Persistence, persuasion pays off with critical global health security story

Bara Vaida

About Bara Vaida

Bara Vaida (@barav) is AHCJ's core topic leader on infectious diseases. An independent journalist, she has written extensively about health policy and infectious diseases. Her work has appeared in outlets that include the National Journal, Agence France-Presse, Bloomberg News, McClatchy News Service, MSNBC, NPR, Politico and The Washington Post.

Photo: M M via FlickrLive poultry market in Xining, China.

Ongoing trade tensions between the U.S. and China are having an impact on the global economy and potentially U.S. biosecurity.

Late in the summer of 2018, New York Times reporter Emily Baumgaertner authored a story breaking the news that China had stopped providing samples of a flu virus – named H7N9 – with U.S. health authorities. The H7N9 bird flu [the influenza virus is named with H’s and N’s based on their protein makeup] has been circulating in China since 2013 and has spread through poultry farms. Continue reading

New fellowship program compares international health systems

Pia Christensen

About Pia Christensen

Pia Christensen (@AHCJ_Pia) is the managing editor/online services for AHCJ. She manages the content and development of healthjournalism.org, coordinates AHCJ's social media efforts and edits and manages production of association guides, programs and newsletters.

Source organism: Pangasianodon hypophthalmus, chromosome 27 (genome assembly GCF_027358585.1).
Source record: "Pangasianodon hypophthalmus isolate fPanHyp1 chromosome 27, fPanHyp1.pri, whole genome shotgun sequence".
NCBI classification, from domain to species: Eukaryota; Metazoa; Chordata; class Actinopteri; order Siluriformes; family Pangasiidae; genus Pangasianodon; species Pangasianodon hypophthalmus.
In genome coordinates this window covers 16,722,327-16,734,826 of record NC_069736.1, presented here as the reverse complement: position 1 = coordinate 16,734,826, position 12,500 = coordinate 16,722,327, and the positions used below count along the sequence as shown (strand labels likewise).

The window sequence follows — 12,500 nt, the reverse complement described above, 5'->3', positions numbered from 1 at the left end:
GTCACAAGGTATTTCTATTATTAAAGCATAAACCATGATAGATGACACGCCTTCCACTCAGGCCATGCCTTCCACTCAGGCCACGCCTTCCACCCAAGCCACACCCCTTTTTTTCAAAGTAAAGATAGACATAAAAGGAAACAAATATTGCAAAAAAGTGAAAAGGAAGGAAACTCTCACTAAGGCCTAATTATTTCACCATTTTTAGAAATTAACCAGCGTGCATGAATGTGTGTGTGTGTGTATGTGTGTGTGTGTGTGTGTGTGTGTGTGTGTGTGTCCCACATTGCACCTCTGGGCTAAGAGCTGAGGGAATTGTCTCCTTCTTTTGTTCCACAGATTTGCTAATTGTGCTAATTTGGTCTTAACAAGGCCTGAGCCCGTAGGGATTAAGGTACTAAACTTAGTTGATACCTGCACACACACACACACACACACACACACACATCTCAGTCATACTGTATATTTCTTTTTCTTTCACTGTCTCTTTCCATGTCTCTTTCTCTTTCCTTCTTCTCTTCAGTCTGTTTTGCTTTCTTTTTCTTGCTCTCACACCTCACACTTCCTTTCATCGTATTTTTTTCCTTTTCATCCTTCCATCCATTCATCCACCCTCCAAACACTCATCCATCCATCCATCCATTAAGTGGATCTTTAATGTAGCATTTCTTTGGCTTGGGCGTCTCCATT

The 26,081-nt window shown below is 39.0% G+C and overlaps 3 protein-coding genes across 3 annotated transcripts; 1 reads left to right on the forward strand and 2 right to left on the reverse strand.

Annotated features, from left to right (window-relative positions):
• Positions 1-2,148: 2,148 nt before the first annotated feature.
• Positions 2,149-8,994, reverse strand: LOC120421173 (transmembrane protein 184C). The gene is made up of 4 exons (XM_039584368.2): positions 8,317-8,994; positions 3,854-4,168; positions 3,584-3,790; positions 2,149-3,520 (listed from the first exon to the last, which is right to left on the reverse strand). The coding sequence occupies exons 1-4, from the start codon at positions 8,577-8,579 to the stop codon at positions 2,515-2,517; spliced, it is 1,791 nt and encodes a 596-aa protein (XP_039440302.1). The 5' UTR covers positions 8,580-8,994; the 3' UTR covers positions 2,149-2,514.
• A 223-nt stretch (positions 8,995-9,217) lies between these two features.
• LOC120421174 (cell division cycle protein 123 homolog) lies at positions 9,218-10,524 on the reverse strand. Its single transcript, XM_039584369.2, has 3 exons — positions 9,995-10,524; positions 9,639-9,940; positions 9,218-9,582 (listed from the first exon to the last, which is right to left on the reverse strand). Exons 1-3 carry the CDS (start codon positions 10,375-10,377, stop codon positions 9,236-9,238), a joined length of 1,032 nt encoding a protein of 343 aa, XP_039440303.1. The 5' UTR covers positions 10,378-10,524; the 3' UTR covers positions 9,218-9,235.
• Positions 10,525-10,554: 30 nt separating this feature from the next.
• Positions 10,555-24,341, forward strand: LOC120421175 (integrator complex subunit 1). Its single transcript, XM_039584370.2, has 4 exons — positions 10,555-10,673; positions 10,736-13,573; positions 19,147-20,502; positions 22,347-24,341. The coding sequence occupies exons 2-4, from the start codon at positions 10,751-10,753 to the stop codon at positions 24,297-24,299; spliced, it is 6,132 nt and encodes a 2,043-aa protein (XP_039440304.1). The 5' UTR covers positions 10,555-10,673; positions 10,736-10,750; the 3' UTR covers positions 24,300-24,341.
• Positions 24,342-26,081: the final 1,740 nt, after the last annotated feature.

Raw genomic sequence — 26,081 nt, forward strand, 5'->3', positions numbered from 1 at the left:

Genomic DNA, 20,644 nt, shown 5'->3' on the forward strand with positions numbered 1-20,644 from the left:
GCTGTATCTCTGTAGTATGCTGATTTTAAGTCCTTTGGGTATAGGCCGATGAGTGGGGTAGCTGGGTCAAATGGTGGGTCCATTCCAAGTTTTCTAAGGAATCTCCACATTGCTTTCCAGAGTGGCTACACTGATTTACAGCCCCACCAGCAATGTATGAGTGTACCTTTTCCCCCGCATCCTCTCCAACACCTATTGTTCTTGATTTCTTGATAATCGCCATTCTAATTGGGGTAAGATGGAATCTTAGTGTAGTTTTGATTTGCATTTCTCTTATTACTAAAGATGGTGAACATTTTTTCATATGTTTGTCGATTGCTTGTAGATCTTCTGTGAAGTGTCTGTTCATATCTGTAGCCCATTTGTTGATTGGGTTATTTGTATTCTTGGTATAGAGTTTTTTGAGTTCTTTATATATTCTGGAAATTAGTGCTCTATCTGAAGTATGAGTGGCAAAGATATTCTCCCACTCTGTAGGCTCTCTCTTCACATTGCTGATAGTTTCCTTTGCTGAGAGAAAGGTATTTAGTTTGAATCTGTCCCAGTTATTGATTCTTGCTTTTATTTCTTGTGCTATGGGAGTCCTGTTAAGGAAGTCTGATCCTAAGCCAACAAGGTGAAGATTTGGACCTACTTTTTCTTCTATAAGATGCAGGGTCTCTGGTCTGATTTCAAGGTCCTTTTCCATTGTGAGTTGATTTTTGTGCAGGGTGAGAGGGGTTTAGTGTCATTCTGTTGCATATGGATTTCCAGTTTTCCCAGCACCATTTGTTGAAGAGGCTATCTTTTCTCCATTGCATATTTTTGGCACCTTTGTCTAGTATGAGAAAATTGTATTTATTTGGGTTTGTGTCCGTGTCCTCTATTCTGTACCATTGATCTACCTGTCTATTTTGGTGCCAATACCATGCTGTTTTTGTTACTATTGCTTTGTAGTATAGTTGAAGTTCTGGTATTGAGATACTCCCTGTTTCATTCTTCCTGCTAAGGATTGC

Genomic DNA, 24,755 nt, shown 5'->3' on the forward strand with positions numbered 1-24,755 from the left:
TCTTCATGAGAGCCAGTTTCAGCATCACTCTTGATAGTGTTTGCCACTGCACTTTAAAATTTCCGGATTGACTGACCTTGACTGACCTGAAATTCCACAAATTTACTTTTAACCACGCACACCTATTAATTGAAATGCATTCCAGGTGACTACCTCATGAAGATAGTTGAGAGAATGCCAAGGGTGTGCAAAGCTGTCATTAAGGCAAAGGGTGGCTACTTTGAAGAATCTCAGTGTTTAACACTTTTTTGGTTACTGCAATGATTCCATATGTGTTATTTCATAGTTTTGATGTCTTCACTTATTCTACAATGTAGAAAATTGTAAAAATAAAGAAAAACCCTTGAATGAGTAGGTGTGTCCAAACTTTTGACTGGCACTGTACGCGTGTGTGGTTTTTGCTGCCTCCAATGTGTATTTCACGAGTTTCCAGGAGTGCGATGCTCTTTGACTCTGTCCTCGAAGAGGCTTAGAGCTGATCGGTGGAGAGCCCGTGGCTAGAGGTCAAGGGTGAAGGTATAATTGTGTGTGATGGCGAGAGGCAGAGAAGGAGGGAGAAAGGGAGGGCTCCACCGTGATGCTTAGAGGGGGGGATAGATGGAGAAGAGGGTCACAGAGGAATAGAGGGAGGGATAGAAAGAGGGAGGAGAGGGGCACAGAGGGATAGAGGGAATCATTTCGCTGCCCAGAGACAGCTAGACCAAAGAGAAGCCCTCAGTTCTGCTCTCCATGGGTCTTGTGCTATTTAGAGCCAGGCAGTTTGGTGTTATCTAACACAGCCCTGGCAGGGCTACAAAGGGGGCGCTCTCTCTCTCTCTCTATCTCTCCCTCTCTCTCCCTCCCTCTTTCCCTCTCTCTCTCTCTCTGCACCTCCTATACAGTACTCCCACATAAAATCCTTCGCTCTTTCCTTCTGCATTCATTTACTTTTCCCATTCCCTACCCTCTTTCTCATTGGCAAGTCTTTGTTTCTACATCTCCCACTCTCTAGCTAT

The Association of Health Care Journalists has announced a new pilot fellowship program to help veteran U.S.-based journalists compare elements of the U.S. health system with those of other countries. The AHCJ International Health Study Fellowships, supported by The Commonwealth Fund, provides for training as well as international field reporting assistance.

The program for mid-career journalists is intended to give print, broadcast and online reporters an opportunity to study how one element of the U.S. health care system is handled in another country and to report on the differences. Fellows will be able to interview patients, health care providers and policymakers both in the United States and abroad.

Continue reading 

Newly merged infectious disease organization offers journalists’ resources

Bara Vaida

About Bara Vaida

Bara Vaida (@barav) is AHCJ's core topic leader on infectious diseases. An independent journalist, she has written extensively about health policy and infectious diseases. Her work has appeared in outlets that include the National Journal, Agence France-Presse, Bloomberg News, McClatchy News Service, MSNBC, NPR, Politico and The Washington Post.

Photo: CDCAedes aegypti

More than five million children around the world die before the age of five from infectious diseases like pneumonia, malaria and measles, and scientist John Aitchison wants to talk to journalists about his work to reverse that trend.

“We can help journalists with the significance or size of an issue and provide understanding of why a disease is hard to cure or treat,” says Aitchison, whose organization, the Center for Infectious Disease Research (CIDR) announced plans in July 2018 to merge with the Seattle Children’s Research Institute. Continue reading